Cambodia wants to host the 36th Session of Unesco’s World Heritage Committee in Siem Reap province in 2012, a senior government official said Friday.
The decision to put Cambodia forward to host the session was made during a recent meeting between Cabinet Minister Sok An and foreign diplomats, said Phay Siphan, spokesman for the Council of Ministers. Mr Siphan could not confirm whether a formal application had been made, but said that there had been significant “agreement” on the subject between Cambodia and Unesco.
“There is a consensus [between Cambodia and Unesco] because we are deputy of the committee and we are working really hard,” he said. “We have lots of hope as we have never hosted this event since becoming its member.”
Mr Siphan stressed that Siem Reap province had ample experience in organizing international events, such as the visits of French President Charles de Gaulle in the 1960s, and more recently, former US President Bill Clinton, in 2006.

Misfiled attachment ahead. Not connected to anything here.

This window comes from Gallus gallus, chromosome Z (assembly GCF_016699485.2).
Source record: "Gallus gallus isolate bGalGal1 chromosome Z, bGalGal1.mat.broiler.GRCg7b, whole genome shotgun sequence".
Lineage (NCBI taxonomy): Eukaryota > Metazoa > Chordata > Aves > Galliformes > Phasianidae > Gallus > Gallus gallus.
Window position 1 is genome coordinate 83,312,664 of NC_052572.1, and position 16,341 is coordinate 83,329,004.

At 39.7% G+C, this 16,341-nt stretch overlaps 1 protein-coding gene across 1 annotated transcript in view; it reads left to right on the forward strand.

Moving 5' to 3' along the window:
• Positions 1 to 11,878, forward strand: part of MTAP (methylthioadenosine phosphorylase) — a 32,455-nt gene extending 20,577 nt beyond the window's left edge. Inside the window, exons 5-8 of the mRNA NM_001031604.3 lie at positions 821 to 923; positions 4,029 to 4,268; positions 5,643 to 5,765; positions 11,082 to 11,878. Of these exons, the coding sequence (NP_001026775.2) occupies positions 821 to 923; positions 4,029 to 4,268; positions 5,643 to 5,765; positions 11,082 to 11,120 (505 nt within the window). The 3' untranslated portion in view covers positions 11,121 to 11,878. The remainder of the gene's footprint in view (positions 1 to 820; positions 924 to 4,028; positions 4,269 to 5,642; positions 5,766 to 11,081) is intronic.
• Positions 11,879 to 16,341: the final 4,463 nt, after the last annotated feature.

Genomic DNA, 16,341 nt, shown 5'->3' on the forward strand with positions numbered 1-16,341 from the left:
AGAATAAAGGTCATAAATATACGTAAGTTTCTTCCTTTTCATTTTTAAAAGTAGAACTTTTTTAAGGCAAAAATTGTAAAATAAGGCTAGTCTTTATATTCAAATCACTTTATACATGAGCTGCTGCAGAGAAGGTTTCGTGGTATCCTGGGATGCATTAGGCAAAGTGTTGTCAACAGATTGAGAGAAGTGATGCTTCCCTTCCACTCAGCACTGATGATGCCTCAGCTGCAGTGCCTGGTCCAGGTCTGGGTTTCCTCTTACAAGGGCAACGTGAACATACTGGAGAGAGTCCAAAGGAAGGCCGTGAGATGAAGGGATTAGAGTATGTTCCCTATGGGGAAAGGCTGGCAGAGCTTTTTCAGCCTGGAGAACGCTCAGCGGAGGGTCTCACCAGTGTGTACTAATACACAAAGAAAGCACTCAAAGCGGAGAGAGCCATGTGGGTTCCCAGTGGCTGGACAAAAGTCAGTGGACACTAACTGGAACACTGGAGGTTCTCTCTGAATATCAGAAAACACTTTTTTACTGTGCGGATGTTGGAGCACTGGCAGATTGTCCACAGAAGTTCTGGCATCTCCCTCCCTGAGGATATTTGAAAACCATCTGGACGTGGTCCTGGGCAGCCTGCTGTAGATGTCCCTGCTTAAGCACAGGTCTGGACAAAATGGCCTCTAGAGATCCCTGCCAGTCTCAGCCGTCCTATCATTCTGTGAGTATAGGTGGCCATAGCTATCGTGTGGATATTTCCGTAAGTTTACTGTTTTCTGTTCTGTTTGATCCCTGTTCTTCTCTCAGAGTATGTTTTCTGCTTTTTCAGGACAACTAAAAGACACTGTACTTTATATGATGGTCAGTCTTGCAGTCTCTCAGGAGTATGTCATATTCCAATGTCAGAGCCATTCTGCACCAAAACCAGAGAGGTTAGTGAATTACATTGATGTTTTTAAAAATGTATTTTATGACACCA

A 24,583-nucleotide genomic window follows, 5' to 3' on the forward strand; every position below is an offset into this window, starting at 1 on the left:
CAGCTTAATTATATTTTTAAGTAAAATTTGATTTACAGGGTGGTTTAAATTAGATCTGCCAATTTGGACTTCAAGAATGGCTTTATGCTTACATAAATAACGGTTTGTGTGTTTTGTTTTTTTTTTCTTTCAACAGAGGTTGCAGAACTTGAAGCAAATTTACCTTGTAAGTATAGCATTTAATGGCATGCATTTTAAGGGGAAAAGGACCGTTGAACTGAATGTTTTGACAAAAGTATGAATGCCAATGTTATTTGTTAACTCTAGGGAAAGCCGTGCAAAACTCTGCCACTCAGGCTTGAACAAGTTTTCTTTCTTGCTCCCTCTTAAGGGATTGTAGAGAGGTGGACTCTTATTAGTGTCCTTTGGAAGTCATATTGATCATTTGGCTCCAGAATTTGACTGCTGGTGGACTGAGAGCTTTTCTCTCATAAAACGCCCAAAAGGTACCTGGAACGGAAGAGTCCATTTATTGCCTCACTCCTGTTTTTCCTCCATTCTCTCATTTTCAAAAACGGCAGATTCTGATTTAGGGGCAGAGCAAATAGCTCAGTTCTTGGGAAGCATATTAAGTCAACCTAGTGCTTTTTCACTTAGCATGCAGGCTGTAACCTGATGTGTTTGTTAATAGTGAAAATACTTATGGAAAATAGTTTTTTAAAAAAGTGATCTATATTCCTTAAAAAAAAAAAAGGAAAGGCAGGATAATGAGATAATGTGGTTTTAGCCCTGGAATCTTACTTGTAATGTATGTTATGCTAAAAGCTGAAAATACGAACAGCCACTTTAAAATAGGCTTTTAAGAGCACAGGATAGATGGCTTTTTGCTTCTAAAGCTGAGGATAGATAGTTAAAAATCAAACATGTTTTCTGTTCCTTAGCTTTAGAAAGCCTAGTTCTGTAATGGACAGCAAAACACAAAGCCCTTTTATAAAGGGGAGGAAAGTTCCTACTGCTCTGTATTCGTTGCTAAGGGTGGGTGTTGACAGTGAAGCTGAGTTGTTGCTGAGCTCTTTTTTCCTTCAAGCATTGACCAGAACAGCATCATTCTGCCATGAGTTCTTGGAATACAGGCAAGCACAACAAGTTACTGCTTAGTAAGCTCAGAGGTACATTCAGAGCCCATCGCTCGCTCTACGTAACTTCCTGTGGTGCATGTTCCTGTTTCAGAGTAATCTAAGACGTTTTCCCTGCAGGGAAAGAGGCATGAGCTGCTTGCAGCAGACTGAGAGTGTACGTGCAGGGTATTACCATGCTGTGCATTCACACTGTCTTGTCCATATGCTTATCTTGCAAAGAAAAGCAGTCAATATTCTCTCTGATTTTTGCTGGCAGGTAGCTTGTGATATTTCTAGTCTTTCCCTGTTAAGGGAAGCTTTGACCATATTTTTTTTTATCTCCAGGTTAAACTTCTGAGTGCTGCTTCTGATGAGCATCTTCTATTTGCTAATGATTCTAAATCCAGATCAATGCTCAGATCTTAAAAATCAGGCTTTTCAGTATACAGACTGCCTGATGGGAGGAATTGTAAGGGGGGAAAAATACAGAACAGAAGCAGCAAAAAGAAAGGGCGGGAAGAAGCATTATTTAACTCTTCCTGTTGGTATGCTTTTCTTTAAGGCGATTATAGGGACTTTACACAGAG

“Cambodia has enough infrastructure to host an international meeting attended by world leaders,” Mr Siphan said, adding that the decision would be made after next year’s Committee meeting in Bahrain.
According to Unesco’s website, the current chairperson of the World Heritage Committee is Bahraini Minister of Culture and Information Mai Bint Muhammad Al Khalifa, whose mandate runs from the end of the 34th session of the Committee, which was held in Brazil between July and August, until the end of the 35th session, in Bahrain in June 2011.
Officials from Unesco could not be reached for comment on Friday.
Sou Phirin, governor of Siem Reap province, said on Friday that his provincial authorities would be delighted to host the event, and were more than capable of providing international leaders with a safe and comfortable stay, citing the visit last week of Slovakian President Ivan Gasparovic, who ended his state visit to Cambodia on Friday.
“For just less than 10 years we have had experience of successfully protecting the safety of 30 heads of state, presidents and prime ministers,” Mr Phirin said. “Siem Reap is very safe and people are friendly.”